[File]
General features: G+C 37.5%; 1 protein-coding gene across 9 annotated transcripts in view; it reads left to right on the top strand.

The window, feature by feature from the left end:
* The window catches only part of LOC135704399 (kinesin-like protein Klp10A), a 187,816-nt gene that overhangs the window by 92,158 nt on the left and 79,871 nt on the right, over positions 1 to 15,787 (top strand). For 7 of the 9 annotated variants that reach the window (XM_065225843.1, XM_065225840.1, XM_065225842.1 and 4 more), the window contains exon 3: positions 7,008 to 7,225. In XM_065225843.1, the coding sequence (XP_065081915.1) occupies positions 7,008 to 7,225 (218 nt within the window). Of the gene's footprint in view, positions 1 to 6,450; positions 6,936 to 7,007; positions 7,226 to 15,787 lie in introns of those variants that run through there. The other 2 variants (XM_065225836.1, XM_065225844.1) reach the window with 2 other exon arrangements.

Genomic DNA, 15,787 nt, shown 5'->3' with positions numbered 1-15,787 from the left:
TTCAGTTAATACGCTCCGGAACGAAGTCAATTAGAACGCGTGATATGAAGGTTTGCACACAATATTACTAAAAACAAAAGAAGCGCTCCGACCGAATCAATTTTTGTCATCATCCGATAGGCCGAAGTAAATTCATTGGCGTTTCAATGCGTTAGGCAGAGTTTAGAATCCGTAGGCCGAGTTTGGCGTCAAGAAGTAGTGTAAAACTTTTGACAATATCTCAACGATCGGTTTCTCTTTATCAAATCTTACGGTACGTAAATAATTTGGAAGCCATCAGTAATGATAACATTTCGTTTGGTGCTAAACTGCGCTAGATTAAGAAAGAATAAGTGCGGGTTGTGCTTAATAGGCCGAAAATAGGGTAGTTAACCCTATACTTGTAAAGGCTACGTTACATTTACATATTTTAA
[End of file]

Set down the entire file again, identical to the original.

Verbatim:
General features: G+C 37.5%; 1 protein-coding gene across 9 annotated transcripts in view; it reads left to right on the top strand.

The window, feature by feature from the left end:
* The window catches only part of LOC135704399 (kinesin-like protein Klp10A), a 187,816-nt gene that overhangs the window by 92,158 nt on the left and 79,871 nt on the right, over positions 1 to 15,787 (top strand). For 7 of the 9 annotated variants that reach the window (XM_065225843.1, XM_065225840.1, XM_065225842.1 and 4 more), the window contains exon 3: positions 7,008 to 7,225. In XM_065225843.1, the coding sequence (XP_065081915.1) occupies positions 7,008 to 7,225 (218 nt within the window). Of the gene's footprint in view, positions 1 to 6,450; positions 6,936 to 7,007; positions 7,226 to 15,787 lie in introns of those variants that run through there. The other 2 variants (XM_065225836.1, XM_065225844.1) reach the window with 2 other exon arrangements.

Genomic DNA, 15,787 nt, shown 5'->3' with positions numbered 1-15,787 from the left:
TTCAGTTAATACGCTCCGGAACGAAGTCAATTAGAACGCGTGATATGAAGGTTTGCACACAATATTACTAAAAACAAAAGAAGCGCTCCGACCGAATCAATTTTTGTCATCATCCGATAGGCCGAAGTAAATTCATTGGCGTTTCAATGCGTTAGGCAGAGTTTAGAATCCGTAGGCCGAGTTTGGCGTCAAGAAGTAGTGTAAAACTTTTGACAATATCTCAACGATCGGTTTCTCTTTATCAAATCTTACGGTACGTAAATAATTTGGAAGCCATCAGTAATGATAACATTTCGTTTGGTGCTAAACTGCGCTAGATTAAGAAAGAATAAGTGCGGGTTGTGCTTAATAGGCCGAAAATAGGGTAGTTAACCCTATACTTGTAAAGGCTACGTTACATTTACATATTTTAA